By TATSURO SUGIURA/ Staff Writer
June 3, 2020 at 17:11 JST
While many citizens have been figuratively cocooning during the COVID-19 pandemic, Empress Masako has literally been engaged in the practice, helping to raise silkworms at the Imperial Palace in Tokyo.
Masako is carrying on a tradition with a thread said to date back 15 centuries, the Japanese imperial family's cultivation of silkworms to produce exquisite silk.
With the start of the Reiwa Era in May 2019 when Emperor Naruhito ascended the Chrysanthemum Throne, Masako took over silkworm-raising duties from her mother-in-law Empress Emerita Michiko.
On May 29, Masako fed mulberry leaves to silkworms kept at the Momijiyama Imperial Cocoonery, to which she commutes from the Akasaka Imperial Residence.
Mention of the imperial family's involvement with sericulture appears as far back as the “Nihon Shoki” (Chronicle of Japan), compiled more than 1,000 years ago, which refers to Emperor Yuryaku in the fifth century recommending that his empress begin sericulture.
The first modern empress to take up sericulture was Empress Dowager Shoken, wife of Emperor Meiji. At that time, silk exports had become an important industrial sector in Japan and the empress took the lead in encouraging further efforts in the field.
That tradition has been passed down for the past 150 years, with all successive empresses taking a leading role in sericulture.
The imperial family today still relies on practices established a century ago to raise silkworms, meaning there is no air conditioning in the cocoonery and the silkworms are not given artificial feed.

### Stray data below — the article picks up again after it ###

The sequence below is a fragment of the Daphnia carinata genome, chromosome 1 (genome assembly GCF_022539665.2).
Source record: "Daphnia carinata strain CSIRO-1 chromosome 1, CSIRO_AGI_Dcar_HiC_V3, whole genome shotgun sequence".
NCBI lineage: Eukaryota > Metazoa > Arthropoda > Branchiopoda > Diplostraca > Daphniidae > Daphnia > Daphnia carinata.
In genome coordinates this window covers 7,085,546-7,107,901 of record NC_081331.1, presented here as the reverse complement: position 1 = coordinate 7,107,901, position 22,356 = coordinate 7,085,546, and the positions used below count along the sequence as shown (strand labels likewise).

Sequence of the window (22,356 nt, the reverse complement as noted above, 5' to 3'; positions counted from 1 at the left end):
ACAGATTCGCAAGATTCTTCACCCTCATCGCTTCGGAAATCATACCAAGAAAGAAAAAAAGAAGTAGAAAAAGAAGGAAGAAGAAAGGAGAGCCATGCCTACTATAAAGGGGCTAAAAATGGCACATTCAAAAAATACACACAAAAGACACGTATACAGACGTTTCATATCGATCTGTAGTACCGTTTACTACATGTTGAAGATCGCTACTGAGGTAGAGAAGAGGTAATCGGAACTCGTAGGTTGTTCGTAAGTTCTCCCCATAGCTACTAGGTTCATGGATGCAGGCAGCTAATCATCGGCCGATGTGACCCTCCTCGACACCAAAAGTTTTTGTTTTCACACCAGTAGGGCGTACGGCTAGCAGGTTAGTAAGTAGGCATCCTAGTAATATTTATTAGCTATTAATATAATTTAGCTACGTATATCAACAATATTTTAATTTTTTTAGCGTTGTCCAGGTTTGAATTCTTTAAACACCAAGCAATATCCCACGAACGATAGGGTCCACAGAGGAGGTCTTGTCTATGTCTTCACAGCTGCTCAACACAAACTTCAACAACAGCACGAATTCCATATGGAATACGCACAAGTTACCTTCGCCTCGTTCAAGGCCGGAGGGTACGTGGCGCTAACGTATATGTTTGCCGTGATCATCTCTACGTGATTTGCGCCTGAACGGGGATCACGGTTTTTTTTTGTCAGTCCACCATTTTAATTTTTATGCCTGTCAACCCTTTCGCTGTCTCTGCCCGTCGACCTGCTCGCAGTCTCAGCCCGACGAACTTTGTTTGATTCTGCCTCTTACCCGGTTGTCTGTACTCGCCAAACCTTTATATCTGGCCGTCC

Normally, a sericulture expert and several assistants who have graduated from agricultural high schools spend about two months at the cocoonery taking care of the silkworms after they hatch until the gathering of the cocoons.
But the novel coronavirus pandemic has forced a number of changes to that plan and this year the sericulture expert has been left at the cocoonery without the help of assistants.
While four types of silkworms, including a hybrid of Japanese and Chinese varieties, are raised in ordinary years, this year only the indigenous Koishimaru variety is being raised.
The collected silk has been used in imperial ceremonies or as gifts. The silk weaved under Michiko’s watch was used to recreate silk products of the Nara Period (710-784).
In May 2018, when she was still crown princess, Masako visited the imperial cocoonery for the first time along with Naruhito and their daughter, Princess Aiko. At that time, Masako learned directly from Michiko what her sericulture duties entailed.
Masako, who took care of reptiles as part of a school club activity when she was in elementary school, is long known for her love of animals.
She has lent a hand raising silkworms since Aiko took part in a project during her days at Gakushuin Primary School and raised silkworms at home, according to high-ranking Imperial Household Agency officials.
Naruhito visited the cocoonery on June 2 and remarked to Masako how cute the silkworms were as he helped her take care of them.
An agency official said Masako was carrying out her duties in a sincere manner because “she has a strong sense of wanting to take care of Japanese traditions.”
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